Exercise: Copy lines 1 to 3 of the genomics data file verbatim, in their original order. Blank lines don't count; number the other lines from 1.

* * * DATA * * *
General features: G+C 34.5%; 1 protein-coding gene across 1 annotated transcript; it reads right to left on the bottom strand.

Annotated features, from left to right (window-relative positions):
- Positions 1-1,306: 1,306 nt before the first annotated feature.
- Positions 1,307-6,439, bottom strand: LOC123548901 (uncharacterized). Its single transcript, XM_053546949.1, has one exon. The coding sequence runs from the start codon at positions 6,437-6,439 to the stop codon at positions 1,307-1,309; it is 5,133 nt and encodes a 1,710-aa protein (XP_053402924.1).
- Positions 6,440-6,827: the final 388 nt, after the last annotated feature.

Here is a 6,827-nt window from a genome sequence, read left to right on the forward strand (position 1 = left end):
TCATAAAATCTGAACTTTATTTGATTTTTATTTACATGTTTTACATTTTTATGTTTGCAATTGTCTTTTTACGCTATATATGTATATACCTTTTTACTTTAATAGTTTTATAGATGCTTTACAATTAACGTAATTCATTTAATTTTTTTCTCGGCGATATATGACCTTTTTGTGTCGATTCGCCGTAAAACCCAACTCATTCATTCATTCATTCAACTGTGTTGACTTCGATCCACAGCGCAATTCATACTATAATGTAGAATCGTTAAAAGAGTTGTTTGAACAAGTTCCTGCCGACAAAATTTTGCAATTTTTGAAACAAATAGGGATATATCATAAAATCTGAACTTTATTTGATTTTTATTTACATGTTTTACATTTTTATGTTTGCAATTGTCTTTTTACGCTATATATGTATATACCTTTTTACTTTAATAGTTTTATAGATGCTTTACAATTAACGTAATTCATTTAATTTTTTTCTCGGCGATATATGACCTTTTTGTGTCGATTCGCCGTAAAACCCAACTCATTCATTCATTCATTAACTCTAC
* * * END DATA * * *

General features: G+C 34.5%; 1 protein-coding gene across 1 annotated transcript; it reads right to left on the bottom strand.

Annotated features, from left to right (window-relative positions):
- Positions 1-1,306: 1,306 nt before the first annotated feature.